Irodov Solutions: Optics of Moving Sources- 2 Notes | EduRev

Irodov Solutions: Optics of Moving Sources- 2 Notes | EduRev

The distribution of θ' is given in the diagram below The light that appears to come from the forward quadrant in the frame Irodov Solutions: Optics of Moving Sources- 2 Notes | EduRev is compressed into an angle of magnitude + 8.1° in the forward direction while the remaining stars are spread out.

The three dimensional distribution can also be found out from the three dimensional generalization of the formula in the previous problems.

 

 

Q.243. Find the conditions under which a charged particle moving uniformly through a medium with refractive index n emits light (the Vavilov-Cherenkov effect). Find also the direction of that radiation. Instruction. Consider the interference of oscillations induced by the particle at various moments of time.

Ans. The field induced by a charged particle moving with velocity V excites the atoms of the medium turning them into sources of light waves. Let us consider two arbitrary points A and B along the path of the particle. The light waves emitted from these points when the particle passes them reach the point P simultaneously and reinforce each other provided they are in phase which is the case is general if the time taken by the light wave to propagate from the point A to the point C is equal to that taken by the particle to fly over the distance AB. Hence we obtain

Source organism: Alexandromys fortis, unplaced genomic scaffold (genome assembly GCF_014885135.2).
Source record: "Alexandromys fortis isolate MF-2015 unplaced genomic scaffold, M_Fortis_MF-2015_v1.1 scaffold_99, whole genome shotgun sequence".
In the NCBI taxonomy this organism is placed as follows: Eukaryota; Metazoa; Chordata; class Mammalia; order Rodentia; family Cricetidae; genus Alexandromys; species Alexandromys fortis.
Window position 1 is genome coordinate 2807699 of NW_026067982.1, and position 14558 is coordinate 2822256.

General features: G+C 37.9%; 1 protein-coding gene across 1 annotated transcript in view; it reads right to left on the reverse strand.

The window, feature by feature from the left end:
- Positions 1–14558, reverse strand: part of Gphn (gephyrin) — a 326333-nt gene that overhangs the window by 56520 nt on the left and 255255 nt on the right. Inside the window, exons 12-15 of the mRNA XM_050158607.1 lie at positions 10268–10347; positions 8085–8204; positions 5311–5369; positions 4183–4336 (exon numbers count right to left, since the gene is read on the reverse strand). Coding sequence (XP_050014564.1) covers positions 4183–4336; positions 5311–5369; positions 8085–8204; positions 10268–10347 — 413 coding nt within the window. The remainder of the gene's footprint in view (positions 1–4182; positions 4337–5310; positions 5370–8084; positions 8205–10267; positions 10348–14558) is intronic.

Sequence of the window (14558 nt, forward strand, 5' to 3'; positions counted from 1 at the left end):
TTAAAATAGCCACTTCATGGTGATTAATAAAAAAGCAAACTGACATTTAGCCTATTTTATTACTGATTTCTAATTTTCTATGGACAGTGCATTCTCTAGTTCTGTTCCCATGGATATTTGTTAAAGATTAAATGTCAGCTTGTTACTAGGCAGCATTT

Irodov Solutions: Optics of Moving Sources- 2 Notes | EduRev

Irodov Solutions: Optics of Moving Sources- 2 Notes | EduRev

where Irodov Solutions: Optics of Moving Sources- 2 Notes | EduRev is the phase velocity of light. It is evident that the radiation is possible only if V >v i.e. when the velocity of the particle exceeds the phase velocity of light in the medium.